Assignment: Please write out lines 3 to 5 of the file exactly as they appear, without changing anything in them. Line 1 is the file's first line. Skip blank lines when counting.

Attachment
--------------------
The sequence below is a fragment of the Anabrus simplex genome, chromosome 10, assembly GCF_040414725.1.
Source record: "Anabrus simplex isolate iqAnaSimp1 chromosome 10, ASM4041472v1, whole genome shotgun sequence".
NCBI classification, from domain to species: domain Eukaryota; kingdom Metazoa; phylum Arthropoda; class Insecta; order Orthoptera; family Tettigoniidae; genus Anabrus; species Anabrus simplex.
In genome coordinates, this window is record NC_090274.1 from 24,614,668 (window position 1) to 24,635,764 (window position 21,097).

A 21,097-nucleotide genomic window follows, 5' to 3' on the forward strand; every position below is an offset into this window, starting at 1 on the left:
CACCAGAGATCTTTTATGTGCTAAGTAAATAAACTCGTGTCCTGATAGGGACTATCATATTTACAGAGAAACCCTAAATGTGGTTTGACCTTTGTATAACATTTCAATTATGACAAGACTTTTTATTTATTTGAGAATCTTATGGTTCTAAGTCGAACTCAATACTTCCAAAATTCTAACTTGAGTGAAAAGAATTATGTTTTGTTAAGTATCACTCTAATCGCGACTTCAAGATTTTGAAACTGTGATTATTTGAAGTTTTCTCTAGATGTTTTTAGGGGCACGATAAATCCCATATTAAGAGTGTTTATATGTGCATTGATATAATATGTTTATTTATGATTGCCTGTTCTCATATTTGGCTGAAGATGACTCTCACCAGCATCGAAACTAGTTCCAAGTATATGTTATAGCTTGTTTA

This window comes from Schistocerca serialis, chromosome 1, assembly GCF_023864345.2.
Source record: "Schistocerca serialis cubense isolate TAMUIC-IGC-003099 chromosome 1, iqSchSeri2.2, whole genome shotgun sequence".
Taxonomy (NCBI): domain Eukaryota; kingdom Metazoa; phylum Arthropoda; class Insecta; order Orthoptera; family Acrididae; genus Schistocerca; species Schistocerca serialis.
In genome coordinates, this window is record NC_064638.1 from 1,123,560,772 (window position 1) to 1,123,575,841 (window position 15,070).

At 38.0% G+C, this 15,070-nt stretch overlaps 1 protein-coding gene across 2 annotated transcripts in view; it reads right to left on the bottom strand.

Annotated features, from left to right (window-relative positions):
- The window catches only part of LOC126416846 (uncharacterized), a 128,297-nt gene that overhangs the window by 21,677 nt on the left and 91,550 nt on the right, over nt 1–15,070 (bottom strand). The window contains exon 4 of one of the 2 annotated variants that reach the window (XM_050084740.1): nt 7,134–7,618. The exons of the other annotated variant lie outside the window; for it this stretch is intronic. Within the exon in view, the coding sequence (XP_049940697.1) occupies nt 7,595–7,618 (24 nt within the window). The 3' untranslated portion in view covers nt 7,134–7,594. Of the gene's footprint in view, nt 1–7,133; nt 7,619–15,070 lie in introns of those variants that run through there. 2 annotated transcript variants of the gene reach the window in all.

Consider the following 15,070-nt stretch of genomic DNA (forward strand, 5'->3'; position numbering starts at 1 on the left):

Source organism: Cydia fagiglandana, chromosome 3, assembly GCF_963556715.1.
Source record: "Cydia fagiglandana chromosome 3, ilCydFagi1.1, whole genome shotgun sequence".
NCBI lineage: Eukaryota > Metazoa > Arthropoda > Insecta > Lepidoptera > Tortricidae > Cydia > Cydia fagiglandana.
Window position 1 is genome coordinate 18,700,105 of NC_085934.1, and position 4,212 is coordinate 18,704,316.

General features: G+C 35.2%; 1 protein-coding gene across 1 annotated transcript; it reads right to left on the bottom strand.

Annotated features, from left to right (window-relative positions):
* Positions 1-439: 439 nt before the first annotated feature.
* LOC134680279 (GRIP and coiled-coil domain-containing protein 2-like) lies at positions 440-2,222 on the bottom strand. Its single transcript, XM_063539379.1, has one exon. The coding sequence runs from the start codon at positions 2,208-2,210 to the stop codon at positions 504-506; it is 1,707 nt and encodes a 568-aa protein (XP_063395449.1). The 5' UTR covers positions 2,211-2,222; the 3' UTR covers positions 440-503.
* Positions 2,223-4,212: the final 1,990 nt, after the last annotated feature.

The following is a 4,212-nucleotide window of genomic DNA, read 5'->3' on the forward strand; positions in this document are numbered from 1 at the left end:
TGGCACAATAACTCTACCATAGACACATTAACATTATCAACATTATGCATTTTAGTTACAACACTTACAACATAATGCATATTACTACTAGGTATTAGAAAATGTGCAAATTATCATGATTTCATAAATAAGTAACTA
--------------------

NCBI classification, from domain to species: domain Eukaryota; kingdom Metazoa; phylum Arthropoda; class Insecta; order Orthoptera; family Tettigoniidae; genus Anabrus; species Anabrus simplex.
In genome coordinates, this window is record NC_090274.1 from 24,614,668 (window position 1) to 24,635,764 (window position 21,097).

A 21,097-nucleotide genomic window follows, 5' to 3' on the forward strand; every position below is an offset into this window, starting at 1 on the left: